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Tuesday, October 23, 2018
HomeColumnsBureaucracy 101: The structure is same as Territorial days

Bureaucracy 101: The structure is same as Territorial days

OUR MOST CYNICAL CONTRIBUTOR MAKES A CASE FOR WASTE MANAGEMENT

By ART CHANCE
SENIOR CONTRIBUTOR

If some grizzled old character from the Territorial government of 1958 stumbled into the State Capitol in Juneau, he wouldn’t be lost; pictures of people he knew still line the third floor hall.

Hawkins

The old Territorial Office Building is nearly across the street, now housing the Department of Health and So-Called Services.

The Juneau State Office Building is new for his time, but he’d recognize everything on the directory in the 8th floor lobby.

Since 1959 the State has to little avail consolidated the Departments of Highways and Public Works into the second most dysfunctional department of State government: the Department of Transportation and Public Facilities. I appreciate Gov. Jay Hammond’s motivation, but the congenital bureaucrats won that one.

The departments of Labor and Commerce are kinda-sorta’ combined. They’ve changed the name of the Department of Education, but not changed its function of making sure the education racket gets most of the budget.

We did succeed in pushing Pioneer Homes out to Health and Social Services, but I think it is even worse managed there than it was in the Department of Administration. The only thing that is truly new is Hammond’s Department of Environmental Conservation, and it’s no prize. When I left in 2006, it was the highest paid department of State government, and the competition for that is tough.

In sum, the organizational structure of the State government in 2017 is almost unchanged from the organizational structure of the Territorial government of 1958.

In 1958 most of Alaska didn’t have telephones.  Mail, still delivered by sled dogs in some places, was the only method of communication.  Five-part carbon copies were the rule and you hand wrote or dictated a memo that was typed by a clerk typist on an Underwood manual typewriter.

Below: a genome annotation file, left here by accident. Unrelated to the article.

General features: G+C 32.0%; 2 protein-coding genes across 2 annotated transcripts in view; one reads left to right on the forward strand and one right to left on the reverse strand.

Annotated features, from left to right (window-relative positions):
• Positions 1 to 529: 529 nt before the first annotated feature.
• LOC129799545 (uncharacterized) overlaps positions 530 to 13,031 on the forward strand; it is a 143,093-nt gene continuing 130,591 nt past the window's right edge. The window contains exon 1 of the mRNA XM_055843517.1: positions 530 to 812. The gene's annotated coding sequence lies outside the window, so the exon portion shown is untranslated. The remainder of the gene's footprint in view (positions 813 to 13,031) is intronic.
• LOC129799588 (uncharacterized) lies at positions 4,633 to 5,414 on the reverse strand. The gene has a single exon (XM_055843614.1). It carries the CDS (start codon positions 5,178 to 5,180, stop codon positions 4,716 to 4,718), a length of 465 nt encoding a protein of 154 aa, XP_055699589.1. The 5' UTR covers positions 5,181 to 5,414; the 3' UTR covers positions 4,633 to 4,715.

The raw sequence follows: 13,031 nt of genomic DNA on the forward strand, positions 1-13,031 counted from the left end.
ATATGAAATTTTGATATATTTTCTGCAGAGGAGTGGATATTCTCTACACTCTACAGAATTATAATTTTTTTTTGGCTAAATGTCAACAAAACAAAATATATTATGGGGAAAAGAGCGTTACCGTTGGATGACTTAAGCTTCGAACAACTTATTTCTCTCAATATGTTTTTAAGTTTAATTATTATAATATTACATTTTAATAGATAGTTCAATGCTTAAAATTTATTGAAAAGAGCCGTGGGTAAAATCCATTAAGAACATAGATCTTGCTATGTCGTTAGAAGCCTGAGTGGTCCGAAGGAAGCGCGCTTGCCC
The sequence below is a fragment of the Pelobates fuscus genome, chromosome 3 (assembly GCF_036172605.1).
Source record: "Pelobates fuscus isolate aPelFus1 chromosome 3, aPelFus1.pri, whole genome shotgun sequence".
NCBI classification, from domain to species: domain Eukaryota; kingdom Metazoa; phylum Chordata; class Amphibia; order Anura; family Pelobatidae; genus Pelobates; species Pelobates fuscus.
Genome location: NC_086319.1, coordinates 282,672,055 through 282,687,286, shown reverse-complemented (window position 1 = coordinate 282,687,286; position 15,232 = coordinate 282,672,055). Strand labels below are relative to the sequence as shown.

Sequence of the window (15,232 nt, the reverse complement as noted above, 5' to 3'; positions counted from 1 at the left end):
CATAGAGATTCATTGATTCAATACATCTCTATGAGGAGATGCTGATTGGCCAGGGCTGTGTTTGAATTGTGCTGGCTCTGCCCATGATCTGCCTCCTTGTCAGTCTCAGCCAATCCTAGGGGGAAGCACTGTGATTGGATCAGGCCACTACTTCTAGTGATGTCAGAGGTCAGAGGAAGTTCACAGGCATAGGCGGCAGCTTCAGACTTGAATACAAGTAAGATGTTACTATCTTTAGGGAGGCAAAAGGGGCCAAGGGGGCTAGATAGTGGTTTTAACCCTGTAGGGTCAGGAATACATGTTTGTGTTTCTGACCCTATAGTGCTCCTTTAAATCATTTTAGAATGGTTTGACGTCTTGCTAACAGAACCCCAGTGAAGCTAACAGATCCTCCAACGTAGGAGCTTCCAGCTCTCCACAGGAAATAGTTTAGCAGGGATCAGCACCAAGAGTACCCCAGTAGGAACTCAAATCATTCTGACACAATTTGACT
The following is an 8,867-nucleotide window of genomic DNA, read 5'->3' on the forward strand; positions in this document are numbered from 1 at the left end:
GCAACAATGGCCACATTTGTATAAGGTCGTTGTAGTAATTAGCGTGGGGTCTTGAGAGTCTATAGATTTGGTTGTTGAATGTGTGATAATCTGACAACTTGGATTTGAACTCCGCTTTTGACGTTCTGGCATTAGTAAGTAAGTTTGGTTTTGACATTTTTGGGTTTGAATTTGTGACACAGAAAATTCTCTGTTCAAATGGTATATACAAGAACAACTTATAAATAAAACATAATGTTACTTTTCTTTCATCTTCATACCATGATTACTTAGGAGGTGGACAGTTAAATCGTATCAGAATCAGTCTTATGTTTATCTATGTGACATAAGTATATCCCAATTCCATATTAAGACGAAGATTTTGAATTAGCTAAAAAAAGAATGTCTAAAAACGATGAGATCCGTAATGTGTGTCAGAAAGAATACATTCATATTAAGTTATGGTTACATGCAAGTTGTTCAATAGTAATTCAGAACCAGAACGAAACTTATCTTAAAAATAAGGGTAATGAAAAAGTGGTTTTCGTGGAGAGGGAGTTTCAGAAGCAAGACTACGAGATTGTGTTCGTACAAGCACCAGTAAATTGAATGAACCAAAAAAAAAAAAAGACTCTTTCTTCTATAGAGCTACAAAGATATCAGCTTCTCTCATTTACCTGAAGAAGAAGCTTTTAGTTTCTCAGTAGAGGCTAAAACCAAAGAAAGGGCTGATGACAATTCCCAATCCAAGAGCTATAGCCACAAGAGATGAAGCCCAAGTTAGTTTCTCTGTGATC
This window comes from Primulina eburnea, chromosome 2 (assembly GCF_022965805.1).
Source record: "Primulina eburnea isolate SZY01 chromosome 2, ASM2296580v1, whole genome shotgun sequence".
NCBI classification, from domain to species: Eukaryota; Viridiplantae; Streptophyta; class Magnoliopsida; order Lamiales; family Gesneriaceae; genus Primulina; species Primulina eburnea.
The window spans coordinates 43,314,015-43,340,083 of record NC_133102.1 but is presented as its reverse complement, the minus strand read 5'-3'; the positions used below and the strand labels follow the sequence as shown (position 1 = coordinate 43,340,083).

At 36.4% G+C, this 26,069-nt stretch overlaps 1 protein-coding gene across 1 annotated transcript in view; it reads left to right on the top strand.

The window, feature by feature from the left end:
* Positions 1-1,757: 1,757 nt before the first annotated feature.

Everything in State government is done at least in triplicate. The State works just like it did in the days of rotary phones.   The DOT&PF consolidation was meant to eliminate the regional structure of the old Department of Highways, Alaska’s first and foremost source of graft and corruption, but even 40 years after Jay Hammond passed into history, the DOT&PF still has a regional structure with hereditary heads.

At some theoretical level, the governor dictates the “Governor’s Budget” through the Office of Management and Budget.  There is a fur ball between OMB and the departments’ budget weenies over just what the department gets.  I always hated the weenies in my Admin Services Division more than OMB. The Admin weenies wanted to make sure you knew they were really your boss; I never accepted that and I knew how to find a legislator on the Finance Committee at the Triangle or the Bubble Room to make sure I got my way.

If it isn’t apparent by now, I’ll make it clear; I hate Administrative Services directors, and the ones with MBAs are the most egregious.

The MBA is the worst thing that ever happened to Western Civilization.

Every department of State government has a budget and finance unit at the department level; there is a budget officer and a finance officer who have ministerial authority – which they never exercise.

Then each division of any size has its own budget and finance people, and smaller divisions pay the departmental budget and finance people to do the budget and finance work for them.